The explosion in Building 115 occurred on a Tuesday morning at approximately 11 a.m. in a dynamometer test room at the end of the building at Coddington Cove, overlooking Ferry Landing. The blast is believed to have resulted from a high-pressure airline rupture while testing a high-energy monopropellant fuel, called normal propyl nitrate, in a modified Mark 16 Mod 3 torpedo. Normal propyl nitrate was known to have unstable properties much like nitroglycerine. The dynamometer room, which was at one end of the one-story, 200-foot long concrete block structure, was torn apart and the cement roof was ripped off. About 15 windows were blown out and three wooden doors were ripped from their hinges.
The initial report was four killed, one missing, and five injured. The death toll increased to five later that afternoon.
Peter J. Lada (at right), 37, from New Bedford, Mass., died in the line of duty.
John R. Lavender, 38, of Fall River, Mass., was an experimental machinist who had been employed by the Navy for 15 years. Survivors included a wife and son.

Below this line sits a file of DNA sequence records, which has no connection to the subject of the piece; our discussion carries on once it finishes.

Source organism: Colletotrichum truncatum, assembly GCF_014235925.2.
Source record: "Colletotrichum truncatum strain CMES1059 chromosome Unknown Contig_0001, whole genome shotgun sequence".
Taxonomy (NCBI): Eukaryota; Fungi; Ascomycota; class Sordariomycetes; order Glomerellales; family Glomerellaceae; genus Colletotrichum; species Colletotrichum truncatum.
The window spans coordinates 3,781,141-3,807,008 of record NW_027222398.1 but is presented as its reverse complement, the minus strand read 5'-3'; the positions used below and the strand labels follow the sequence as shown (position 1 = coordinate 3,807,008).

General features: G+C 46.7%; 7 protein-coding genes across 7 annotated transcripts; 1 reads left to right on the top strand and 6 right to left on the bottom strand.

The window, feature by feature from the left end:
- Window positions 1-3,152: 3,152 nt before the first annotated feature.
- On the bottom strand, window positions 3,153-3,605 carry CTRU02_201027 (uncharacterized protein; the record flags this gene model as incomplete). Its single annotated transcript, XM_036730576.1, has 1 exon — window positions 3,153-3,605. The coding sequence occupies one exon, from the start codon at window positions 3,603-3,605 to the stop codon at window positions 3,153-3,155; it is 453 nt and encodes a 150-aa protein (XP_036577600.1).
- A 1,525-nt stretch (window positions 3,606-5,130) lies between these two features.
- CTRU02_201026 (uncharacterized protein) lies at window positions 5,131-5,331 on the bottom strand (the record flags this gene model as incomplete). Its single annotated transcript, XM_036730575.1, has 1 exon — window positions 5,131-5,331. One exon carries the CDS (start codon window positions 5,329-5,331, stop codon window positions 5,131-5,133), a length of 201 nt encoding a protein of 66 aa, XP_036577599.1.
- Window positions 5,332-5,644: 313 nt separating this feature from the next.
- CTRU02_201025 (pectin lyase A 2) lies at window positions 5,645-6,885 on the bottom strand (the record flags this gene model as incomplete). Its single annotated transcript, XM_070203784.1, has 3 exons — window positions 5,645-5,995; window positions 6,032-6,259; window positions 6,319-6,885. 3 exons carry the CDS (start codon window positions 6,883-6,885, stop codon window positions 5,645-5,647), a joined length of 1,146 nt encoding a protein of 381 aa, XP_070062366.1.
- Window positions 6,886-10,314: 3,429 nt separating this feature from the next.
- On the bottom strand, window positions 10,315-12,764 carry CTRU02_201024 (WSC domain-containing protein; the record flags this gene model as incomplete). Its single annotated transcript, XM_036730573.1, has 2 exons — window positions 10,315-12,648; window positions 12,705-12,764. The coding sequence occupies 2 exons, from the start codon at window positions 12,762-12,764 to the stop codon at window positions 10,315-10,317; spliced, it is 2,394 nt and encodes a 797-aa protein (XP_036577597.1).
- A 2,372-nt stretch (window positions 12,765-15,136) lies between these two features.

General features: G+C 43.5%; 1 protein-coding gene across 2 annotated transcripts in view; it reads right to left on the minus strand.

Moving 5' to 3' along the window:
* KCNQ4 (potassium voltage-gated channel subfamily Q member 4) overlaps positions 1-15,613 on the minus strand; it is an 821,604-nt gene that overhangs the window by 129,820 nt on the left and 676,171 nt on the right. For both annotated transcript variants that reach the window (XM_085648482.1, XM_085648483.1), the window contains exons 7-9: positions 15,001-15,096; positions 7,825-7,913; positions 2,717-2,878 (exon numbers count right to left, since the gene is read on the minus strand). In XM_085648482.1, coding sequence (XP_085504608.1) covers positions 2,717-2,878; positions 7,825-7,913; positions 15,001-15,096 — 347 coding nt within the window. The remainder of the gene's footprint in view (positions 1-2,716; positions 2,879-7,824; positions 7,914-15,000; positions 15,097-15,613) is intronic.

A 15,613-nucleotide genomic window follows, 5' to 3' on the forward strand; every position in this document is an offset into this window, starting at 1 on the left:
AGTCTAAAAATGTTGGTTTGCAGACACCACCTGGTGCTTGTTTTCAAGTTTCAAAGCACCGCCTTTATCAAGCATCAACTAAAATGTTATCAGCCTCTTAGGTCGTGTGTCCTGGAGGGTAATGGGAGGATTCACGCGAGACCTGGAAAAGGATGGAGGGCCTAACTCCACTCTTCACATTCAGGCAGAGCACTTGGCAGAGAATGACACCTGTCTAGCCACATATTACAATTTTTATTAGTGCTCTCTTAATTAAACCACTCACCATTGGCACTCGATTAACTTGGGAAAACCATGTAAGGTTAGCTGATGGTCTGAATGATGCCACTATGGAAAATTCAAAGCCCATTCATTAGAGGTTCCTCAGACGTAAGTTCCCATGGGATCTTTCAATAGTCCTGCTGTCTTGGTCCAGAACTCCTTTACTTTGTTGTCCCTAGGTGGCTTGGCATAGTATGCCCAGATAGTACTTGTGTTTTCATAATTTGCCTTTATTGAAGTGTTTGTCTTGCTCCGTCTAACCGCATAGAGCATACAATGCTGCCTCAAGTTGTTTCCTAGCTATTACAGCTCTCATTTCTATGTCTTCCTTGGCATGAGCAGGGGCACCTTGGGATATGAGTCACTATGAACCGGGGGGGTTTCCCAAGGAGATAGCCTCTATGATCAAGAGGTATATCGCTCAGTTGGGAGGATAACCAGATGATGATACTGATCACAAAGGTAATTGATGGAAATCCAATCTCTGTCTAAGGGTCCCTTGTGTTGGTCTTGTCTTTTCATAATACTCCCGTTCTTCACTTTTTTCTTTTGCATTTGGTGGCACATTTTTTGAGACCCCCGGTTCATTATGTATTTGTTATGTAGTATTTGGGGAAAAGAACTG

Howard E. Staats Jr., a Newport native, was a 34-year-old machinist who started at the Torpedo Station on Goat Island. He had served in the Navy during World War II. He had worked for the Navy for 14 years and left behind a wife and three children.
Daniel J. Sullivan of Newport, a machinist, toolmaker, and supervisor, had just celebrated his 62nd birthday the previous week. He was known in town as “Mecca Dan” and had worked for the Navy for 45 years. He had recently been cited for “outstanding achievements in accident prevention” by the Navy. He left behind a wife and daughter.
Anthony Zimon, 39, from New Bedford, Mass., died in the line of duty.
Randall J. Whitaker - on March 19, 1968, Whitaker of 13 Pell St., Newport, R.I., was nearing the end of a 33-year career, the last years as a mechanical engineer in the Engineering Assurance Branch, Design Approval Department, when a single-engine plane carrying him home from T.F. Green Airport hit a fog bank and crashed into Narragansett Bay. Whitaker was returning from a conference in Virginia when the plane went down between the airport and Prudence or Patience islands (based on an article published in The Providence Journal). Never satisfied with the way things were, always probing, trying to improve himself and his Station, "Randy" was a most capable, likable, dedicated man whose very presence alone was sufficient to ensure success in many undertakings.
EM1 L.W. Fletcher, USN – no date, died in the line of duty.
— Jeff Prater, public affairs officer